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Discussion in 'Children Of Bodom' started by COBHC Webmaster, Oct 17, 2005.
New Henkka interview:
Children of Bodom's Alexi Laiho on Watershed Record 'Hate Crew Deathroll': 'We Nailed It'
11/15/2017 by Geneva Hallenbach
Children of Bodom
Finnish metal band's North American tour celebrates its first four albums
Finnish metal band Children of Bodom embarked on the 20 Years Down N’ Dirty North America Tour on Oct. 31 to celebrate the 20th anniversary of its debut album, Something Wild. The group — which took its name from the 1960 unsolved murders of three teens who were killed while camping at Lake Bodom in Espoo, Finland — is paying homage to Something Wild by playing obscure tracks from the set, as well as rarities from its subsequent albums Hatebreeder, Follow the Reaper and Hate Crew Deathroll. It was the latter album that pushed the group into the mainstream in 2003, due to its positive critical reception, and enabled COB to finally tour the United States.
“After all those years, we got to tour in the States for the first time,” recalls singer-guitarist Alexi Laiho of the doors that Hate Crew Deathroll opened. “We were young, and we were fucking crazy. Every single day we had a blast on the stage, and after the show, it was a fucking mad party.”
He fondly recalls how, when hanging with contemporaries like Dimmu Borgir and Nevermore, “it [was] like, if you don't keep up with those guys, you're not fucking rock 'n' roll enough. We didn't have that problem. We were fucking pros already. I remember Nevermore — those fucking guys, holy shit. The way they were drinking vodka, even we were freaked out.”
Laiho has since tempered his alcohol consumption, especially while touring — “I don't drink on the road anymore because the hangovers are so fucking horrible that I don't want to feel like a fucking roadkill on the stage the day after.” But his appreciation for what the band achieved with Hate Crew Deathroll remains undiminished, and Laiho reflects on that album as well as the rest of their discography with Billboard.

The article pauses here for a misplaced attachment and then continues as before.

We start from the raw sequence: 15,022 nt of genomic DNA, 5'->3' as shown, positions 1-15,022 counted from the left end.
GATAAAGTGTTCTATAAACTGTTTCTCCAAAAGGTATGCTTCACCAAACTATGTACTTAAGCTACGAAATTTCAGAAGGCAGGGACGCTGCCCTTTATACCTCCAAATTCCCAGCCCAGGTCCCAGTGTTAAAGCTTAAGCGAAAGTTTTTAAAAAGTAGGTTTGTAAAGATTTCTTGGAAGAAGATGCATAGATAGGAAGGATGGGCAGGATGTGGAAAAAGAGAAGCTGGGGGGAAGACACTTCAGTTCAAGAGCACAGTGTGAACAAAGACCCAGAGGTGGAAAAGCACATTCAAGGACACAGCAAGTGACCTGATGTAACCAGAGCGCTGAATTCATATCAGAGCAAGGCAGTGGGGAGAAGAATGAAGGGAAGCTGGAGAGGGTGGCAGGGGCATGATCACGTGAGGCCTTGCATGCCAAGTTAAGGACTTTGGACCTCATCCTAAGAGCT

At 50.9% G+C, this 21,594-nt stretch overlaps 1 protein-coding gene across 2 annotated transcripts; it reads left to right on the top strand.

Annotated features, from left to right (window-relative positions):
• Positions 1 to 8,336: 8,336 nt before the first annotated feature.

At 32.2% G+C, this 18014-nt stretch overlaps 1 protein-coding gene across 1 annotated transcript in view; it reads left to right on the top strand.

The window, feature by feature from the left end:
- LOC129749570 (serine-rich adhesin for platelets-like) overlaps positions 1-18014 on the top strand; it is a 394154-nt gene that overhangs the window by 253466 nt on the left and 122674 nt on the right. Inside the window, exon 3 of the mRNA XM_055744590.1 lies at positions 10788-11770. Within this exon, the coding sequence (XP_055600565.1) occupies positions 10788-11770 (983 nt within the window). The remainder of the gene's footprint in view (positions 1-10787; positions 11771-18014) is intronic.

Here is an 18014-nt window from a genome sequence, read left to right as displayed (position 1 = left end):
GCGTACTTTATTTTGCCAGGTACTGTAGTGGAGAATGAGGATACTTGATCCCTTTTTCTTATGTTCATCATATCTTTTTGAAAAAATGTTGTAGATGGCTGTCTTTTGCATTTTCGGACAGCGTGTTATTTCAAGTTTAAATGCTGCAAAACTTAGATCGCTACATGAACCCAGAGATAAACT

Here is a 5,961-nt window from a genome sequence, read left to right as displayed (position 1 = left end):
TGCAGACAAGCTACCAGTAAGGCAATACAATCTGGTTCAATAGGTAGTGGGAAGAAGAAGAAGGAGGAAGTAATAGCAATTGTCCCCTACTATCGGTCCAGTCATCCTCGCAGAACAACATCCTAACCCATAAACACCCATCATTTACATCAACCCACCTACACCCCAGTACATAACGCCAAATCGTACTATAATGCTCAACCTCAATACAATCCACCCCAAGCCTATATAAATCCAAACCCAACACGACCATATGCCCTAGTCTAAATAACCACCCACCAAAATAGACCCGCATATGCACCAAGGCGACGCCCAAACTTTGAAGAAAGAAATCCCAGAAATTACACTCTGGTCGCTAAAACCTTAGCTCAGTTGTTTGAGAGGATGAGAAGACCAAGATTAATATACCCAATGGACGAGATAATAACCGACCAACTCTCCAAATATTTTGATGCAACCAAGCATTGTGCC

I was reading, and I don’t know if this is accurate, that you had some misgivings, shall we say, about the first album.
I wouldn’t say misgivings, but when you think about it, it’s the first album, and it’s far from perfect. But the more I listen to it now — because I had to learn a couple of things here and there — the more I actually like that we were not striving for perfection or any of that. It was just pure teenage fuckin’ rage and rebellion. Things like production, they were completely secondary facts. I kind of dig that. Also, song-wise, it’s very, I don’t know. I guess “juvenile” would be the word. I have improved as a songwriter. I would put 10 different riffs in one song, but they don’t really go together … It was more about showing off and being pissed off.
What were some of your influences at the time? On the band’s Skeletons in the Closet compilation and some of your B-sides, you draw from a really eclectic musical background. Did you have older siblings who turned you on to some music when you were growing up?
My older sister, she introduced me to hard-rock ’80s stuff, so I grew up with bands like Motley Crue, WASP, Twisted Sister, and then later on, Guns N’ Roses, Skid Row. She would play the cassette for me, and I was like, ‘Holy fuck, this is awesome.’ The more she grew up, she got more into extreme stuff, and then all of a sudden, there’s Metallica, there’s Sepultura, there’s Slayer. Then I’m like, ‘Holy fuck.’ Then she bumps it up to death metal, and then it’s black metal.
But the thing is, I never really abandoned any of my first influences or the first bands that I dug. That’s one thing about Children of Bodom’s music: You can hear a lot. For example, in the guitar riffs, there’s an ’80s vibe to them. And the keyboard sounds, there’s a lot of ’80s disco vibe going on in there. It’s a weird mix, but somehow I guess we made it work.
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Would you say the album after that, Hatebreeder, was the first one that got people paying more attention to the band?
Yeah, I would say that less than a year-and-a-half between Something Wild and Hatebreeder, the band had taken such a huge leap forward, as far as everything. That’s when we started touring and playing live, and all of us, we were practicing like madmen. It was fuckin’ insane, dude. Every single day, we would practice as a band for hours and hours. And before and after, I would practice my own instrument. Our drummer, he would do the same thing. So Hatebreeder was obviously [better-played], and production-wise, it was a whole different band.